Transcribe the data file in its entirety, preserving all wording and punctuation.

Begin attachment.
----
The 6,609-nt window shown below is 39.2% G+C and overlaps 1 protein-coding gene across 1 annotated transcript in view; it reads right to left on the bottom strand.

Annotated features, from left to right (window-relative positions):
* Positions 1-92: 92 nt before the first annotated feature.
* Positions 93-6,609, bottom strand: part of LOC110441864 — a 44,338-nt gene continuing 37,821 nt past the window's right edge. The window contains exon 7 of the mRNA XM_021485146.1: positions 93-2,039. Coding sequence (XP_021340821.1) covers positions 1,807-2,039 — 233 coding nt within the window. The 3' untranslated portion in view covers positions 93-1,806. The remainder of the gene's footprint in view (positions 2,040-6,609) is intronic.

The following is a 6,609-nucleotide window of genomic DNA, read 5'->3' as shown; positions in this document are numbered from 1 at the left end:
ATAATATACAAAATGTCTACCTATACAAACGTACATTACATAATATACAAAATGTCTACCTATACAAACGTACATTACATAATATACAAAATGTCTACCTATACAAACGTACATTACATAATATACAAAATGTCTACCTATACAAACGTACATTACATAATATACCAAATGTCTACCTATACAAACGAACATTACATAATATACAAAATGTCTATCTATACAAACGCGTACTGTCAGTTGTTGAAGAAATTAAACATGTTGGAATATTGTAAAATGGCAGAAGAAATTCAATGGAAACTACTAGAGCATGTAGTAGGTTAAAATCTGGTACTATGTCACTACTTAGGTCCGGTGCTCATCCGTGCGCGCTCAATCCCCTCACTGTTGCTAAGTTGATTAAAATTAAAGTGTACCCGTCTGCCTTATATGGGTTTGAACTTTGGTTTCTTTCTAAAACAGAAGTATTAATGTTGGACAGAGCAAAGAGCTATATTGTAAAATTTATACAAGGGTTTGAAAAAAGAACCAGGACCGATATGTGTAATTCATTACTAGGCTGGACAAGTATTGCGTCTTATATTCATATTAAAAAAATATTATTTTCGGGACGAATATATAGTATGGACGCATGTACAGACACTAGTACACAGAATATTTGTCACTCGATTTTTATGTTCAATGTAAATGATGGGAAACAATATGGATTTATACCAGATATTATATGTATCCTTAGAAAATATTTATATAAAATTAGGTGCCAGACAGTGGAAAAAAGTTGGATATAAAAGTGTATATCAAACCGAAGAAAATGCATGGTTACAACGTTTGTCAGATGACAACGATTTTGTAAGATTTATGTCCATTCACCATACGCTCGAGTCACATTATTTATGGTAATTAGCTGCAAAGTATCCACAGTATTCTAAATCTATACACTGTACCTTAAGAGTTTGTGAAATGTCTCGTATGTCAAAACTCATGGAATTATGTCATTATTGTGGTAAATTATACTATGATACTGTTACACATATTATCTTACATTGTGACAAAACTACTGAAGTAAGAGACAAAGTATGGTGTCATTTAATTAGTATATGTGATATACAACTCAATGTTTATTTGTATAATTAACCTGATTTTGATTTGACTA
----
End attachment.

The 6,609-nt window shown below is 39.2% G+C and overlaps 1 protein-coding gene across 1 annotated transcript in view; it reads right to left on the bottom strand.

Annotated features, from left to right (window-relative positions):
* Positions 1-92: 92 nt before the first annotated feature.
* Positions 93-6,609, bottom strand: part of LOC110441864 — a 44,338-nt gene continuing 37,821 nt past the window's right edge. The window contains exon 7 of the mRNA XM_021485146.1: positions 93-2,039. Coding sequence (XP_021340821.1) covers positions 1,807-2,039 — 233 coding nt within the window. The 3' untranslated portion in view covers positions 93-1,806. The remainder of the gene's footprint in view (positions 2,040-6,609) is intronic.

The following is a 6,609-nucleotide window of genomic DNA, read 5'->3' as shown; positions in this document are numbered from 1 at the left end:
ATAATATACAAAATGTCTACCTATACAAACGTACATTACATAATATACAAAATGTCTACCTATACAAACGTACATTACATAATATACAAAATGTCTACCTATACAAACGTACATTACATAATATACAAAATGTCTACCTATACAAACGTACATTACATAATATACCAAATGTCTACCTATACAAACGAACATTACATAATATACAAAATGTCTATCTATACAAACGCGTACTGTCAGTTGTTGAAGAAATTAAACATGTTGGAATATTGTAAAATGGCAGAAGAAATTCAATGGAAACTACTAGAGCATGTAGTAGGTTAAAATCTGGTACTATGTCACTACTTAGGTCCGGTGCTCATCCGTGCGCGCTCAATCCCCTCACTGTTGCTAAGTTGATTAAAATTAAAGTGTACCCGTCTGCCTTATATGGGTTTGAACTTTGGTTTCTTTCTAAAACAGAAGTATTAATGTTGGACAGAGCAAAGAGCTATATTGTAAAATTTATACAAGGGTTTGAAAAAAGAACCAGGACCGATATGTGTAATTCATTACTAGGCTGGACAAGTATTGCGTCTTATATTCATATTAAAAAAATATTATTTTCGGGACGAATATATAGTATGGACGCATGTACAGACACTAGTACACAGAATATTTGTCACTCGATTTTTATGTTCAATGTAAATGATGGGAAACAATATGGATTTATACCAGATATTATATGTATCCTTAGAAAATATTTATATAAAATTAGGTGCCAGACAGTGGAAAAAAGTTGGATATAAAAGTGTATATCAAACCGAAGAAAATGCATGGTTACAACGTTTGTCAGATGACAACGATTTTGTAAGATTTATGTCCATTCACCATACGCTCGAGTCACATTATTTATGGTAATTAGCTGCAAAGTATCCACAGTATTCTAAATCTATACACTGTACCTTAAGAGTTTGTGAAATGTCTCGTATGTCAAAACTCATGGAATTATGTCATTATTGTGGTAAATTATACTATGATACTGTTACACATATTATCTTACATTGTGACAAAACTACTGAAGTAAGAGACAAAGTATGGTGTCATTTAATTAGTATATGTGATATACAACTCAATGTTTATTTGTATAATTAACCTGATTTTGATTTGACTA